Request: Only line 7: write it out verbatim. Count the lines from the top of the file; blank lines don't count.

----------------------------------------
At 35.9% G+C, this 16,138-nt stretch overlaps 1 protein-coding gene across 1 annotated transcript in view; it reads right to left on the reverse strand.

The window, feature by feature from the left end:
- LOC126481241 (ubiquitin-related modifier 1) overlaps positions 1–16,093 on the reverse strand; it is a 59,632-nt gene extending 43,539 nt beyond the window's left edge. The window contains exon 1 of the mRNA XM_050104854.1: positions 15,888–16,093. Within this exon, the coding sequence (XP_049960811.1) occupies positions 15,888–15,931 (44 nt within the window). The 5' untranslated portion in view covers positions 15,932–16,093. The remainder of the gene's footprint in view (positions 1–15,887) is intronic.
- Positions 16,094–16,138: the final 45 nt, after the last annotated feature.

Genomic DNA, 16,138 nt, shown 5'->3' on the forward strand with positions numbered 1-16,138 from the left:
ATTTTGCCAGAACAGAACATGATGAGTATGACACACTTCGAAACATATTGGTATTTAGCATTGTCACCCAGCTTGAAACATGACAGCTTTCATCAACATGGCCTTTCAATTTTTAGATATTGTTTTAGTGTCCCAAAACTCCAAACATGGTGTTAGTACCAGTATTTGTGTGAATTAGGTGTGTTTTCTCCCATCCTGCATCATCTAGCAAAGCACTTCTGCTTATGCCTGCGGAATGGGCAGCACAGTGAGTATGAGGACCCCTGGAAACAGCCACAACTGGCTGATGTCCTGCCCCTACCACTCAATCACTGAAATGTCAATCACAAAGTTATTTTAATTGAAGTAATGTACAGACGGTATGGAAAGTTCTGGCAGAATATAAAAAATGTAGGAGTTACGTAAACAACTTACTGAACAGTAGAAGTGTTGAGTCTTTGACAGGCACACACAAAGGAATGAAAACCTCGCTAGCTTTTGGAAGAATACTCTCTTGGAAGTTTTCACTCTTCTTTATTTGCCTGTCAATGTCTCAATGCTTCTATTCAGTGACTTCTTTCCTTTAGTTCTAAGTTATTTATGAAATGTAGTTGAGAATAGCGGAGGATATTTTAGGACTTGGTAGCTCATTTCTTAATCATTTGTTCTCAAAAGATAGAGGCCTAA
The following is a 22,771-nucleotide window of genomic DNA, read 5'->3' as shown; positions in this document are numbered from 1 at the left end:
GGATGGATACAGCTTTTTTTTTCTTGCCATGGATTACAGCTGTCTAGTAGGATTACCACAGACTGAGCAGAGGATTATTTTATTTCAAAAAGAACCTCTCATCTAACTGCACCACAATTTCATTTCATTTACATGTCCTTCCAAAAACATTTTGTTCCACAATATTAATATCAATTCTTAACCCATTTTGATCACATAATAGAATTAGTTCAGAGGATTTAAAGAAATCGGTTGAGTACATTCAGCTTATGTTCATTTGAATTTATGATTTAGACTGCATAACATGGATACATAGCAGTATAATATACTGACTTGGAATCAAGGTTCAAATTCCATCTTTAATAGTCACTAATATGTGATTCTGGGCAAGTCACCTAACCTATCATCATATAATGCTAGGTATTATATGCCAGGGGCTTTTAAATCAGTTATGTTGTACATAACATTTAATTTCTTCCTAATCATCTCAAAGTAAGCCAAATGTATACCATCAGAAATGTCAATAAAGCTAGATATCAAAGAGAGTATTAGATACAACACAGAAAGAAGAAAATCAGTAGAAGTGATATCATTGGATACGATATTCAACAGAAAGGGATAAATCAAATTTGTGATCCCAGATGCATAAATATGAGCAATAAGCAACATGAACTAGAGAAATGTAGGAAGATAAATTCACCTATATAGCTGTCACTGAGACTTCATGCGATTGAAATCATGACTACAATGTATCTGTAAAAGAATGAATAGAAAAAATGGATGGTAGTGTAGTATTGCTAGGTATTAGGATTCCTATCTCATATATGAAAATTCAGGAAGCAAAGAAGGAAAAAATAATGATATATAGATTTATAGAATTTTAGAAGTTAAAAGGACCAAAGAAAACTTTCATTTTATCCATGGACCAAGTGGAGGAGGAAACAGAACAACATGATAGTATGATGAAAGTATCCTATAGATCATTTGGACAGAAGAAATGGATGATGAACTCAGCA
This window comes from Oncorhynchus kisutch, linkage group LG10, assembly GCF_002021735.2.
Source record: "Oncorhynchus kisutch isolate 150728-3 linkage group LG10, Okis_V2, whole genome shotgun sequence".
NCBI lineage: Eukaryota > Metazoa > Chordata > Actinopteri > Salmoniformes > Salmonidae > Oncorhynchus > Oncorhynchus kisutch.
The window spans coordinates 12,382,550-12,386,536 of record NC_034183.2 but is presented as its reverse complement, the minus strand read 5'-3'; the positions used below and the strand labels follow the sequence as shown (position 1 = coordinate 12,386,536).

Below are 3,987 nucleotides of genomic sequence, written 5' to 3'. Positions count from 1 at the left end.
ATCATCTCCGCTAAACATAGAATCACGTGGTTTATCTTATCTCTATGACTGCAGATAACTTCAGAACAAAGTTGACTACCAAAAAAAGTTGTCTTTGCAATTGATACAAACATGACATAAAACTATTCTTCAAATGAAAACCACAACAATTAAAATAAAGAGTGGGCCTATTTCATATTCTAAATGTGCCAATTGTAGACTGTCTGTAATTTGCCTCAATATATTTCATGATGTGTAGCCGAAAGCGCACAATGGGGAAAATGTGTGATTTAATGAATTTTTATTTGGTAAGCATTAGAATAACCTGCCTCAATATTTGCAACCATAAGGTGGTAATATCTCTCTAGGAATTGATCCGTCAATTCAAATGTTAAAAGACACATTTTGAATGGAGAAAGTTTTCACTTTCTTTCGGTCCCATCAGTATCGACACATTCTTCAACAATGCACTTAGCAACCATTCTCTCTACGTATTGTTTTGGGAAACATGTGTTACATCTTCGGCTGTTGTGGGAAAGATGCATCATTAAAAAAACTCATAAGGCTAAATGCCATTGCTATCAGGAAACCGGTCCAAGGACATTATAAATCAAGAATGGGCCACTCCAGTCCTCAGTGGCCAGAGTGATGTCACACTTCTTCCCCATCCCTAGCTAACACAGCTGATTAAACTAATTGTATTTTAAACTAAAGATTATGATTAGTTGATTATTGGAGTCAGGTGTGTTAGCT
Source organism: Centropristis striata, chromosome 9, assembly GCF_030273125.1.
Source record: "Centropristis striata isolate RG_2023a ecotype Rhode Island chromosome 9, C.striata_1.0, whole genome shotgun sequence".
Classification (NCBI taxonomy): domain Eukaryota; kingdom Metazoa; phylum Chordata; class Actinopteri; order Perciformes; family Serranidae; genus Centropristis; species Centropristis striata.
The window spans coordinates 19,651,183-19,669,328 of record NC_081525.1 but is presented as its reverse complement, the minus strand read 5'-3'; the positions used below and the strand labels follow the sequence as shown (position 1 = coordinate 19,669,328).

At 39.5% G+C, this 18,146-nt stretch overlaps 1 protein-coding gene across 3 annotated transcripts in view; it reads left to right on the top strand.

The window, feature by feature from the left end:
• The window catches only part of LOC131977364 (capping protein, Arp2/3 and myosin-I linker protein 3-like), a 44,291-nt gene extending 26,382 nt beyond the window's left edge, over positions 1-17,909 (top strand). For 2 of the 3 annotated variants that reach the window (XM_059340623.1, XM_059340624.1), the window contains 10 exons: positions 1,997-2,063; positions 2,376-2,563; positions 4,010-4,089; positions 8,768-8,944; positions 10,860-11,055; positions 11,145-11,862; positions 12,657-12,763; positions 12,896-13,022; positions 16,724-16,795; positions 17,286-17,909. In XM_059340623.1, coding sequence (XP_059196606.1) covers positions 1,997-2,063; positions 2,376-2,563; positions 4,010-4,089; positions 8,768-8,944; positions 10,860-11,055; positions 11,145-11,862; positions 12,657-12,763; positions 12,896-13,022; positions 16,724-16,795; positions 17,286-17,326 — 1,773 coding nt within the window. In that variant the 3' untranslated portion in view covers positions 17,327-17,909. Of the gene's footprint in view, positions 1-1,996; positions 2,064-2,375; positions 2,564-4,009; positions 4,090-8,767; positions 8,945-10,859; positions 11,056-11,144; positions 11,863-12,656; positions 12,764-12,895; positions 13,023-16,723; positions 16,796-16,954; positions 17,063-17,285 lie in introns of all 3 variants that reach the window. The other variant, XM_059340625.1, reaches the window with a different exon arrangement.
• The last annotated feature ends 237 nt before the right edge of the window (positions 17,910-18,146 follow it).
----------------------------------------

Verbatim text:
The following is a 22,771-nucleotide window of genomic DNA, read 5'->3' as shown; positions in this document are numbered from 1 at the left end: